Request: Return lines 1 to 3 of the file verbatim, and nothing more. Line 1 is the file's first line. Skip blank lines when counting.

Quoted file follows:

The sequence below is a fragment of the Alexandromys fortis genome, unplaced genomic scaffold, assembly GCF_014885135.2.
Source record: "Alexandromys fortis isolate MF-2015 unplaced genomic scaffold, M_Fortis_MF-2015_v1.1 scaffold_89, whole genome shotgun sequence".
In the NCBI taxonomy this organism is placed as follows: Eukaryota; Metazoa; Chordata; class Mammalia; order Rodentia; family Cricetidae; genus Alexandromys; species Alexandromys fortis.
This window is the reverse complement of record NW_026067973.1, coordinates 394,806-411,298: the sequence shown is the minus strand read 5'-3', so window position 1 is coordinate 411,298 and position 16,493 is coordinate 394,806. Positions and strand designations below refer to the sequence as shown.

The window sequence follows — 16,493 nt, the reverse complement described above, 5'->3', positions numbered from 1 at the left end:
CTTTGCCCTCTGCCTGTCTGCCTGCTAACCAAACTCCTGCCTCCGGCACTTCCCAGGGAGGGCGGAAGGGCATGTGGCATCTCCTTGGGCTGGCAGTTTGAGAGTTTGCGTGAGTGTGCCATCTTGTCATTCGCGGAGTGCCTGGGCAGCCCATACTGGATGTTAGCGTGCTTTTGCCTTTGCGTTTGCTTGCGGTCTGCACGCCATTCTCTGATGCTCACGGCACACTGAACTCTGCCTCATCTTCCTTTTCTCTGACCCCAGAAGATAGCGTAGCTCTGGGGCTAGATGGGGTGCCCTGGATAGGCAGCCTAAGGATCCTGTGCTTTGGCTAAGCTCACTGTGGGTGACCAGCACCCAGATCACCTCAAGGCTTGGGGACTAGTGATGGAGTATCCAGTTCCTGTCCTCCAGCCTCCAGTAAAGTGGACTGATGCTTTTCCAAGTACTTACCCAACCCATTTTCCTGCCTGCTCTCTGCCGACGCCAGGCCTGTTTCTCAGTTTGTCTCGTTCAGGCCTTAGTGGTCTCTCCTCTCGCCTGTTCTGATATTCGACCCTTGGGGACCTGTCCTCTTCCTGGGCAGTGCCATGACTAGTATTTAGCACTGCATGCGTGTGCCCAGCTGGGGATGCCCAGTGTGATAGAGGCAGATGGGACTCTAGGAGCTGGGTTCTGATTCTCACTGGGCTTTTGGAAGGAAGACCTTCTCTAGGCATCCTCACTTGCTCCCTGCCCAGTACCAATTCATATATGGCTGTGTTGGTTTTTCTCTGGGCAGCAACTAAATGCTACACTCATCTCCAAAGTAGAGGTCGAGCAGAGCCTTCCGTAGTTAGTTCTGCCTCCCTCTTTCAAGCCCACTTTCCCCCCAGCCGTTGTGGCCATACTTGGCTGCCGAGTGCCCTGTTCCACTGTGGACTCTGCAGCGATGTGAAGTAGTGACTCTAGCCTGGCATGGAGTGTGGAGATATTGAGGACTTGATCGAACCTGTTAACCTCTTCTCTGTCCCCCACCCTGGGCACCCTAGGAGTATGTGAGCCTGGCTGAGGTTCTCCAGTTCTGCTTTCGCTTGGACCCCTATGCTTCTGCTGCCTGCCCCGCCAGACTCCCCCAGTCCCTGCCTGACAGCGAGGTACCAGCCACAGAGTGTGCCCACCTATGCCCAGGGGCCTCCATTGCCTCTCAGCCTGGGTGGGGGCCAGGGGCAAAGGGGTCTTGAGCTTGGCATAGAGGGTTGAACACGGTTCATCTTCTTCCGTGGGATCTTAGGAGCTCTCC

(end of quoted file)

The sequence below is a fragment of the Alexandromys fortis genome, unplaced genomic scaffold, assembly GCF_014885135.2.
Source record: "Alexandromys fortis isolate MF-2015 unplaced genomic scaffold, M_Fortis_MF-2015_v1.1 scaffold_89, whole genome shotgun sequence".
In the NCBI taxonomy this organism is placed as follows: Eukaryota; Metazoa; Chordata; class Mammalia; order Rodentia; family Cricetidae; genus Alexandromys; species Alexandromys fortis.